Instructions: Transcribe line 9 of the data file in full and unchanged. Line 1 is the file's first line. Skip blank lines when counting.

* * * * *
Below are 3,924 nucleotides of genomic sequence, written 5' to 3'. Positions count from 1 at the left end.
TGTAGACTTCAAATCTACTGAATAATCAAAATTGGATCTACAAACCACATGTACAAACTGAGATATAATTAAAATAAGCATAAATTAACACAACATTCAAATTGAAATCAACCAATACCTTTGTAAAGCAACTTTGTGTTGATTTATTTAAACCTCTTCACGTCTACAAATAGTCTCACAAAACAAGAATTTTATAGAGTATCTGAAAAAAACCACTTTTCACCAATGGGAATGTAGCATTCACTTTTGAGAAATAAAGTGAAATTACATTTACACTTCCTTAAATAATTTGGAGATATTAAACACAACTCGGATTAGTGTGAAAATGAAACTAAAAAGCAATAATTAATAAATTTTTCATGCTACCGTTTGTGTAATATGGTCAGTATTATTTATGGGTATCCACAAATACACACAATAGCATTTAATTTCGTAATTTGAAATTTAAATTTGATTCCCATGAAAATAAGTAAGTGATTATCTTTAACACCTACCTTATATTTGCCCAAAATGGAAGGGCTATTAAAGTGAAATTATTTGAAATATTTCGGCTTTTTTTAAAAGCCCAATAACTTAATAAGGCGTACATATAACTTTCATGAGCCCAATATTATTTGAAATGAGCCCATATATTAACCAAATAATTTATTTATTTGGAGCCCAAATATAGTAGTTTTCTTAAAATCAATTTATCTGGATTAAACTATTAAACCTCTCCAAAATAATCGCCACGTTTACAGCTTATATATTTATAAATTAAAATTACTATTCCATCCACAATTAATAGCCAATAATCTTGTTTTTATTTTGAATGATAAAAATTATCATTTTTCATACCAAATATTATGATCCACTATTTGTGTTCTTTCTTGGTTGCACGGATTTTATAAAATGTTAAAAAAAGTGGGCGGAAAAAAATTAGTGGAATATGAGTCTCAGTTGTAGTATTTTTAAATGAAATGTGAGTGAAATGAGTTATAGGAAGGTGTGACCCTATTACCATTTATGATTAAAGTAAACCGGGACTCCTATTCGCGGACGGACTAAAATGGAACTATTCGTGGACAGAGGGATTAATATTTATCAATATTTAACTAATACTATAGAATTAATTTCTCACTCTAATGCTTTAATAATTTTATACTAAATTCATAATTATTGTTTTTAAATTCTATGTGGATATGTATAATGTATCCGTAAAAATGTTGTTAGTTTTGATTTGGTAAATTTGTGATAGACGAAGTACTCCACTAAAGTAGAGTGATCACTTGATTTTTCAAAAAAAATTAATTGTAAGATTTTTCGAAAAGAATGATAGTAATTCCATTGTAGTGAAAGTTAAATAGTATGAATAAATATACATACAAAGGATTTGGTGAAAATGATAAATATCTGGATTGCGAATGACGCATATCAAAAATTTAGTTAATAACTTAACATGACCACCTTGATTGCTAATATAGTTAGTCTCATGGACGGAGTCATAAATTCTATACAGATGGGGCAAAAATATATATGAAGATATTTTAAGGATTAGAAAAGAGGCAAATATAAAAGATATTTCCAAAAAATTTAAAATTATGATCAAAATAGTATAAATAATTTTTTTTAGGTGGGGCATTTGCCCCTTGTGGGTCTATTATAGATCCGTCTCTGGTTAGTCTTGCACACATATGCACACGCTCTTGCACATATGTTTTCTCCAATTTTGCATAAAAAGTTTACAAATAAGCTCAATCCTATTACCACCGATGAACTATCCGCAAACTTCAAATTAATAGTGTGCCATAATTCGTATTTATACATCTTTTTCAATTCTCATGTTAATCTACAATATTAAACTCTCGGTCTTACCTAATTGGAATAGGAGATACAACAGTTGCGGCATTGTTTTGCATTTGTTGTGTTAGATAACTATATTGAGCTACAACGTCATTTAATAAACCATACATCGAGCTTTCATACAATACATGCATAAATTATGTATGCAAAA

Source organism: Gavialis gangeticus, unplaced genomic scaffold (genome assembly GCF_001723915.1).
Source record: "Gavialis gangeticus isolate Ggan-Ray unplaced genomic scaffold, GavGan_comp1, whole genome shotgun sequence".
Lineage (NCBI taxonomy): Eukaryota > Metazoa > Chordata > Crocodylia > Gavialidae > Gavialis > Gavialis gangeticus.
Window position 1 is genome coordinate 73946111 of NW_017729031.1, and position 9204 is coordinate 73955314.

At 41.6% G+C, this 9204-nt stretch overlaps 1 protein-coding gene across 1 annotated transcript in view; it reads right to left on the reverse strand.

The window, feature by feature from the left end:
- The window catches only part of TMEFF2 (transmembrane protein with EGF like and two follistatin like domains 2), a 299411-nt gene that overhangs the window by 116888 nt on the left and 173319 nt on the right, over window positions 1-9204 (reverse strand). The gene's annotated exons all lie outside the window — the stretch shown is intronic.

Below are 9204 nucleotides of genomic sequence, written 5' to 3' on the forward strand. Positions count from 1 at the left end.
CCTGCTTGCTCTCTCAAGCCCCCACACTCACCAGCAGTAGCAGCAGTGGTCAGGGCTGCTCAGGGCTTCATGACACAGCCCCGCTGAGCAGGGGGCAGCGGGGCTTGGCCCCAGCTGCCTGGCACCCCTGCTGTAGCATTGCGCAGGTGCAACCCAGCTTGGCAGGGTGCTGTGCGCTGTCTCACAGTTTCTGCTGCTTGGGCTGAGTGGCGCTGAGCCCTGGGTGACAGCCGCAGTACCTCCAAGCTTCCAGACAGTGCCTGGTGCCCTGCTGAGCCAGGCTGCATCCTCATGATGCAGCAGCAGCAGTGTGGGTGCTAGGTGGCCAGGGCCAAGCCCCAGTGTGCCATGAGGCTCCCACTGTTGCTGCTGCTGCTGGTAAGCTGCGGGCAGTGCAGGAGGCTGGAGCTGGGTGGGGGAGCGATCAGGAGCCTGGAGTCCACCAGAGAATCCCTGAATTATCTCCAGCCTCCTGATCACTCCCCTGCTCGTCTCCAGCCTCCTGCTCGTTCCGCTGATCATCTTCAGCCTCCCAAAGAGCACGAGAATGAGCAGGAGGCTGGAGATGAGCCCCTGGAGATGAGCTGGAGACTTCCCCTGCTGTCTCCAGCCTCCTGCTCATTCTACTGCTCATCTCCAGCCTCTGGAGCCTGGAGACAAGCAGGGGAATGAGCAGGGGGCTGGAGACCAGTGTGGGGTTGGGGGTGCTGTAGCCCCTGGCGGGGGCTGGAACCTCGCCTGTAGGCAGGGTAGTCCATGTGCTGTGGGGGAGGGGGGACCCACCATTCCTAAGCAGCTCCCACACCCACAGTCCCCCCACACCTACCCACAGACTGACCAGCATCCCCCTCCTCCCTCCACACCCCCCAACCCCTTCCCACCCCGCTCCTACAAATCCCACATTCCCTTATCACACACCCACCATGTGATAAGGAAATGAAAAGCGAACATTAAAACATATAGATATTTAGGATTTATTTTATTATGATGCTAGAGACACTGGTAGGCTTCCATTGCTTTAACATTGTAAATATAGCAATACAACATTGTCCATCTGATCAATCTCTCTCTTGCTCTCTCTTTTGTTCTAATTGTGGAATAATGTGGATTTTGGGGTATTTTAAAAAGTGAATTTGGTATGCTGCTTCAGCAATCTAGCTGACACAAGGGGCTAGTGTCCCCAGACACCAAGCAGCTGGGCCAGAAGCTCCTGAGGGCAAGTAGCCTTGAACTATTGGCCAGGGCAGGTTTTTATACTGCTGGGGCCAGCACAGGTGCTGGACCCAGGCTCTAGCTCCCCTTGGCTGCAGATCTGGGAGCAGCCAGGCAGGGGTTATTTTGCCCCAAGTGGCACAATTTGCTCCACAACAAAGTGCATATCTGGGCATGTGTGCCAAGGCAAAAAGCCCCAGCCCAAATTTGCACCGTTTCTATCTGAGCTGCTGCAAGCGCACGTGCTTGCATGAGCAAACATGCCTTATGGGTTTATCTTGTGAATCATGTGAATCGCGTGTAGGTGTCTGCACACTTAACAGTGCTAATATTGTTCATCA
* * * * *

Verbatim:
- The window catches only part of TMEFF2 (transmembrane protein with EGF like and two follistatin like domains 2), a 299411-nt gene that overhangs the window by 116888 nt on the left and 173319 nt on the right, over window positions 1-9204 (reverse strand). The gene's annotated exons all lie outside the window — the stretch shown is intronic.